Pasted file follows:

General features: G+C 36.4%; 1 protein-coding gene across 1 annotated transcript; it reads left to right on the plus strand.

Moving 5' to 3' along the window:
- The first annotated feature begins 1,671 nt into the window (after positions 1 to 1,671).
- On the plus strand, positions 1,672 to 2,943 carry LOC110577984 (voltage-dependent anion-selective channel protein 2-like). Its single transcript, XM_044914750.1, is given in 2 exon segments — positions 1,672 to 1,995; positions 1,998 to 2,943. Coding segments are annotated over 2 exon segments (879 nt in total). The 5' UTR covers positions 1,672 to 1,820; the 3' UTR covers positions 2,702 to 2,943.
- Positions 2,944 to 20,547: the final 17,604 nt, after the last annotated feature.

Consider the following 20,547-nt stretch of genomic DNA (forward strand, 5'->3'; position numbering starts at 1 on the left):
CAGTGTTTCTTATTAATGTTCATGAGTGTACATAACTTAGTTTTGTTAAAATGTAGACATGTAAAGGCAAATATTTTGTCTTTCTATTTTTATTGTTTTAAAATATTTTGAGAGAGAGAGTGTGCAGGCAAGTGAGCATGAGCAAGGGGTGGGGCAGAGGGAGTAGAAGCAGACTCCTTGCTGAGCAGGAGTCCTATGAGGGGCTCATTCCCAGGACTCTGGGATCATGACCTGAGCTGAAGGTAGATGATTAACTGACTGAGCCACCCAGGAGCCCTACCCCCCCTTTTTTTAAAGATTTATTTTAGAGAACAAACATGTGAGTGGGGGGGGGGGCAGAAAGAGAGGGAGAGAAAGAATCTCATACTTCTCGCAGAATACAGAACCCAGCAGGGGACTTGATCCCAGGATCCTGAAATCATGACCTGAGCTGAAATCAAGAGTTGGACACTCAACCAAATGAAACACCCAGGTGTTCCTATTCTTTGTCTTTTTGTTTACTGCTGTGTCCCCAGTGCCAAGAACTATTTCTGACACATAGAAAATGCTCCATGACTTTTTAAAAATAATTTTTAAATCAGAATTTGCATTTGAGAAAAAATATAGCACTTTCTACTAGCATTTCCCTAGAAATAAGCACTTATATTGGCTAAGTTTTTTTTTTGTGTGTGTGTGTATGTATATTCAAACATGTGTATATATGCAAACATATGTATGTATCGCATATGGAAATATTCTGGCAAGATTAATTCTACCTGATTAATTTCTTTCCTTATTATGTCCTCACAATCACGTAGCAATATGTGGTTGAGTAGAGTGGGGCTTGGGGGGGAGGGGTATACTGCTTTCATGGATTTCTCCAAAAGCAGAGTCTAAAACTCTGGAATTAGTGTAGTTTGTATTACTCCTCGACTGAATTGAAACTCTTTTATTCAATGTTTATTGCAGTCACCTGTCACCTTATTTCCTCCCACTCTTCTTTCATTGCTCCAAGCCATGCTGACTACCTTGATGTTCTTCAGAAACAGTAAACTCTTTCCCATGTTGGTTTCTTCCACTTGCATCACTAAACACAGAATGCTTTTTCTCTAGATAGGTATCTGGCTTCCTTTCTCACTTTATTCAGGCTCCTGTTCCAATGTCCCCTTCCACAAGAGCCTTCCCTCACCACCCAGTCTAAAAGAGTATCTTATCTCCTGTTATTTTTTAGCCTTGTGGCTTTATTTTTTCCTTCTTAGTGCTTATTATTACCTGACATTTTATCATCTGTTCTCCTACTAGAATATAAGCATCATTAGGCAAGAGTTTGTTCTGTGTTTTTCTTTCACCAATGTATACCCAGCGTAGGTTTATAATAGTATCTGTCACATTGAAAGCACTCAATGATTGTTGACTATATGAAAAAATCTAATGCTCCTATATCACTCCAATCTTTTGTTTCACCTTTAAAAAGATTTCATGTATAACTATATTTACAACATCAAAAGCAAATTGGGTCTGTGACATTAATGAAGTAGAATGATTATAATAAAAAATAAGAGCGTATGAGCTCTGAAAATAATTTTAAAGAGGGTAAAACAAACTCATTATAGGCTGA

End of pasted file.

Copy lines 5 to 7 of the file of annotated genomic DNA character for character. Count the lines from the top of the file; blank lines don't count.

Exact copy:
- Positions 2,944 to 20,547: the final 17,604 nt, after the last annotated feature.

Consider the following 20,547-nt stretch of genomic DNA (forward strand, 5'->3'; position numbering starts at 1 on the left):
CAGTGTTTCTTATTAATGTTCATGAGTGTACATAACTTAGTTTTGTTAAAATGTAGACATGTAAAGGCAAATATTTTGTCTTTCTATTTTTATTGTTTTAAAATATTTTGAGAGAGAGAGTGTGCAGGCAAGTGAGCATGAGCAAGGGGTGGGGCAGAGGGAGTAGAAGCAGACTCCTTGCTGAGCAGGAGTCCTATGAGGGGCTCATTCCCAGGACTCTGGGATCATGACCTGAGCTGAAGGTAGATGATTAACTGACTGAGCCACCCAGGAGCCCTACCCCCCCTTTTTTTAAAGATTTATTTTAGAGAACAAACATGTGAGTGGGGGGGGGGGCAGAAAGAGAGGGAGAGAAAGAATCTCATACTTCTCGCAGAATACAGAACCCAGCAGGGGACTTGATCCCAGGATCCTGAAATCATGACCTGAGCTGAAATCAAGAGTTGGACACTCAACCAAATGAAACACCCAGGTGTTCCTATTCTTTGTCTTTTTGTTTACTGCTGTGTCCCCAGTGCCAAGAACTATTTCTGACACATAGAAAATGCTCCATGACTTTTTAAAAATAATTTTTAAATCAGAATTTGCATTTGAGAAAAAATATAGCACTTTCTACTAGCATTTCCCTAGAAATAAGCACTTATATTGGCTAAGTTTTTTTTTTGTGTGTGTGTGTATGTATATTCAAACATGTGTATATATGCAAACATATGTATGTATCGCATATGGAAATATTCTGGCAAGATTAATTCTACCTGATTAATTTCTTTCCTTATTATGTCCTCACAATCACGTAGCAATATGTGGTTGAGTAGAGTGGGGCTTGGGGGGGAGGGGTATACTGCTTTCATGGATTTCTCCAAAAGCAGAGTCTAAAACTCTGGAATTAGTGTAGTTTGTATTACTCCTCGACTGAATTGAAACTCTTTTATTCAATGTTTATTGCAGTCACCTGTCACCTTATTTCCTCCCACTCTTCTTTCATTGCTCCAAGCCATGCTGACTACCTTGATGTTCTTCAGAAACAGTAAACTCTTTCCCATGTTGGTTTCTTCCACTTGCATCACTAAACACAGAATGCTTTTTCTCTAGATAGGTATCTGGCTTCCTTTCTCACTTTATTCAGGCTCCTGTTCCAATGTCCCCTTCCACAAGAGCCTTCCCTCACCACCCAGTCTAAAAGAGTATCTTATCTCCTGTTATTTTTTAGCCTTGTGGCTTTATTTTTTCCTTCTTAGTGCTTATTATTACCTGACATTTTATCATCTGTTCTCCTACTAGAATATAAGCATCATTAGGCAAGAGTTTGTTCTGTGTTTTTCTTTCACCAATGTATACCCAGCGTAGGTTTATAATAGTATCTGTCACATTGAAAGCACTCAATGATTGTTGACTATATGAAAAAATCTAATGCTCCTATATCACTCCAATCTTTTGTTTCACCTTTAAAAAGATTTCATGTATAACTATATTTACAACATCAAAAGCAAATTGGGTCTGTGACATTAATGAAGTAGAATGATTATAATAAAAAATAAGAGCGTATGAGCTCTGAAAATAATTTTAAAGAGGGTAAAACAAACTCATTATAGGCTGA